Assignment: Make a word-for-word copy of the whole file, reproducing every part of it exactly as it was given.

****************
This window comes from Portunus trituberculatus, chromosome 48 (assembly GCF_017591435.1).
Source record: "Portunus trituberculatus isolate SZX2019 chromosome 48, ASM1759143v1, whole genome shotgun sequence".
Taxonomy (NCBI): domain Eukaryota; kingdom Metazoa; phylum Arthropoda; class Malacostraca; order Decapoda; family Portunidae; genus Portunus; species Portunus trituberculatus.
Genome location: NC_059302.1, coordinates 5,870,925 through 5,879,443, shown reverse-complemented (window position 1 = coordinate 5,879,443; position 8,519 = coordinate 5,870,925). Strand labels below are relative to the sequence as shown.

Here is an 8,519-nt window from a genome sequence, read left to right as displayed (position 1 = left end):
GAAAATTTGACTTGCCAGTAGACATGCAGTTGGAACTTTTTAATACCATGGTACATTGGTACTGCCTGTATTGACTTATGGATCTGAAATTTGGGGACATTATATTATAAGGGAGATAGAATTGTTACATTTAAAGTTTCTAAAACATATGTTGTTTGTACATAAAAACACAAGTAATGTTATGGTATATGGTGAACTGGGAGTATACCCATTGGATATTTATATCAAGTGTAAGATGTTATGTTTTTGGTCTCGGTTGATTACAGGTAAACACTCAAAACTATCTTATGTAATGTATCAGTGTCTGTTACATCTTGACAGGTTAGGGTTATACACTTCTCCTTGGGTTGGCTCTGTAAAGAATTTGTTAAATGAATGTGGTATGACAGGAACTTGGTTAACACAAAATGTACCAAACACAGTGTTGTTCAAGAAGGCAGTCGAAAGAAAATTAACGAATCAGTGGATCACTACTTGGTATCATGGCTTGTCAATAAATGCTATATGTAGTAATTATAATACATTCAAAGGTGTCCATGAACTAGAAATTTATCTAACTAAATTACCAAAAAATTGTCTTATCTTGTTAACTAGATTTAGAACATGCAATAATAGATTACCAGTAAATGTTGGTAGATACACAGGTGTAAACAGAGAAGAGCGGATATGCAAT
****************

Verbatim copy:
This window comes from Portunus trituberculatus, chromosome 48 (assembly GCF_017591435.1).
Source record: "Portunus trituberculatus isolate SZX2019 chromosome 48, ASM1759143v1, whole genome shotgun sequence".
Taxonomy (NCBI): domain Eukaryota; kingdom Metazoa; phylum Arthropoda; class Malacostraca; order Decapoda; family Portunidae; genus Portunus; species Portunus trituberculatus.
Genome location: NC_059302.1, coordinates 5,870,925 through 5,879,443, shown reverse-complemented (window position 1 = coordinate 5,879,443; position 8,519 = coordinate 5,870,925). Strand labels below are relative to the sequence as shown.

Here is an 8,519-nt window from a genome sequence, read left to right as displayed (position 1 = left end):
GAAAATTTGACTTGCCAGTAGACATGCAGTTGGAACTTTTTAATACCATGGTACATTGGTACTGCCTGTATTGACTTATGGATCTGAAATTTGGGGACATTATATTATAAGGGAGATAGAATTGTTACATTTAAAGTTTCTAAAACATATGTTGTTTGTACATAAAAACACAAGTAATGTTATGGTATATGGTGAACTGGGAGTATACCCATTGGATATTTATATCAAGTGTAAGATGTTATGTTTTTGGTCTCGGTTGATTACAGGTAAACACTCAAAACTATCTTATGTAATGTATCAGTGTCTGTTACATCTTGACAGGTTAGGGTTATACACTTCTCCTTGGGTTGGCTCTGTAAAGAATTTGTTAAATGAATGTGGTATGACAGGAACTTGGTTAACACAAAATGTACCAAACACAGTGTTGTTCAAGAAGGCAGTCGAAAGAAAATTAACGAATCAGTGGATCACTACTTGGTATCATGGCTTGTCAATAAATGCTATATGTAGTAATTATAATACATTCAAAGGTGTCCATGAACTAGAAATTTATCTAACTAAATTACCAAAAAATTGTCTTATCTTGTTAACTAGATTTAGAACATGCAATAATAGATTACCAGTAAATGTTGGTAGATACACAGGTGTAAACAGAGAAGAGCGGATATGCAAT